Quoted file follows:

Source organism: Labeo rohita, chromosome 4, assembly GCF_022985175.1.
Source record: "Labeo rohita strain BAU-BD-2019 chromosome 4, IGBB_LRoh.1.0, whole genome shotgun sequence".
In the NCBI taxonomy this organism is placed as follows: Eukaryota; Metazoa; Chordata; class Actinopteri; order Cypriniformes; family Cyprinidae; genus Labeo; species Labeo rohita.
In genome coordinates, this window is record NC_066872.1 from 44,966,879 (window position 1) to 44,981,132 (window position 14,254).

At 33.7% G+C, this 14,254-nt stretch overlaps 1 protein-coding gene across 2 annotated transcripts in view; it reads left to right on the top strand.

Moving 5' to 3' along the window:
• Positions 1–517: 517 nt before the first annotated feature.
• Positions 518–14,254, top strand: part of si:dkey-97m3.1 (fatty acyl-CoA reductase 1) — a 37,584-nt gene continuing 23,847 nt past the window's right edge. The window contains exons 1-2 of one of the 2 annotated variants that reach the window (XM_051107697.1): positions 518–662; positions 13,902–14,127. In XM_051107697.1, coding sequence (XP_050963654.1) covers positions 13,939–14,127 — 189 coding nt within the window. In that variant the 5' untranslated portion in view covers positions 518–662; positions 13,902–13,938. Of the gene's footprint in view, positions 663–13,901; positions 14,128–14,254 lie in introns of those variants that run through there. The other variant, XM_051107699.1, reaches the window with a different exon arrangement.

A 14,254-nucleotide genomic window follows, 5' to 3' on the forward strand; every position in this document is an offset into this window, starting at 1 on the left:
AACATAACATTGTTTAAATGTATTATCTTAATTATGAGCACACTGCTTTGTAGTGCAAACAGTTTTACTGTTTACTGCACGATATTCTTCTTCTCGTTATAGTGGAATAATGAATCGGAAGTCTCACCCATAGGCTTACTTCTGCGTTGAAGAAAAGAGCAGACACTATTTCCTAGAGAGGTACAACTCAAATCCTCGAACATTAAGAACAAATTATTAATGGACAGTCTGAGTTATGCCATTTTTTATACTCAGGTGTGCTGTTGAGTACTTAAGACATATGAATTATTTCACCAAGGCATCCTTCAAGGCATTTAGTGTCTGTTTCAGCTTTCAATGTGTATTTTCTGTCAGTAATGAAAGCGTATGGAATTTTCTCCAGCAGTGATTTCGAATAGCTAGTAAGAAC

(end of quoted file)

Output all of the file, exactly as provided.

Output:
Source organism: Labeo rohita, chromosome 4, assembly GCF_022985175.1.
Source record: "Labeo rohita strain BAU-BD-2019 chromosome 4, IGBB_LRoh.1.0, whole genome shotgun sequence".
In the NCBI taxonomy this organism is placed as follows: Eukaryota; Metazoa; Chordata; class Actinopteri; order Cypriniformes; family Cyprinidae; genus Labeo; species Labeo rohita.
In genome coordinates, this window is record NC_066872.1 from 44,966,879 (window position 1) to 44,981,132 (window position 14,254).

At 33.7% G+C, this 14,254-nt stretch overlaps 1 protein-coding gene across 2 annotated transcripts in view; it reads left to right on the top strand.

Moving 5' to 3' along the window:
• Positions 1–517: 517 nt before the first annotated feature.
• Positions 518–14,254, top strand: part of si:dkey-97m3.1 (fatty acyl-CoA reductase 1) — a 37,584-nt gene continuing 23,847 nt past the window's right edge. The window contains exons 1-2 of one of the 2 annotated variants that reach the window (XM_051107697.1): positions 518–662; positions 13,902–14,127. In XM_051107697.1, coding sequence (XP_050963654.1) covers positions 13,939–14,127 — 189 coding nt within the window. In that variant the 5' untranslated portion in view covers positions 518–662; positions 13,902–13,938. Of the gene's footprint in view, positions 663–13,901; positions 14,128–14,254 lie in introns of those variants that run through there. The other variant, XM_051107699.1, reaches the window with a different exon arrangement.

A 14,254-nucleotide genomic window follows, 5' to 3' on the forward strand; every position in this document is an offset into this window, starting at 1 on the left:
AACATAACATTGTTTAAATGTATTATCTTAATTATGAGCACACTGCTTTGTAGTGCAAACAGTTTTACTGTTTACTGCACGATATTCTTCTTCTCGTTATAGTGGAATAATGAATCGGAAGTCTCACCCATAGGCTTACTTCTGCGTTGAAGAAAAGAGCAGACACTATTTCCTAGAGAGGTACAACTCAAATCCTCGAACATTAAGAACAAATTATTAATGGACAGTCTGAGTTATGCCATTTTTTATACTCAGGTGTGCTGTTGAGTACTTAAGACATATGAATTATTTCACCAAGGCATCCTTCAAGGCATTTAGTGTCTGTTTCAGCTTTCAATGTGTATTTTCTGTCAGTAATGAAAGCGTATGGAATTTTCTCCAGCAGTGATTTCGAATAGCTAGTAAGAAC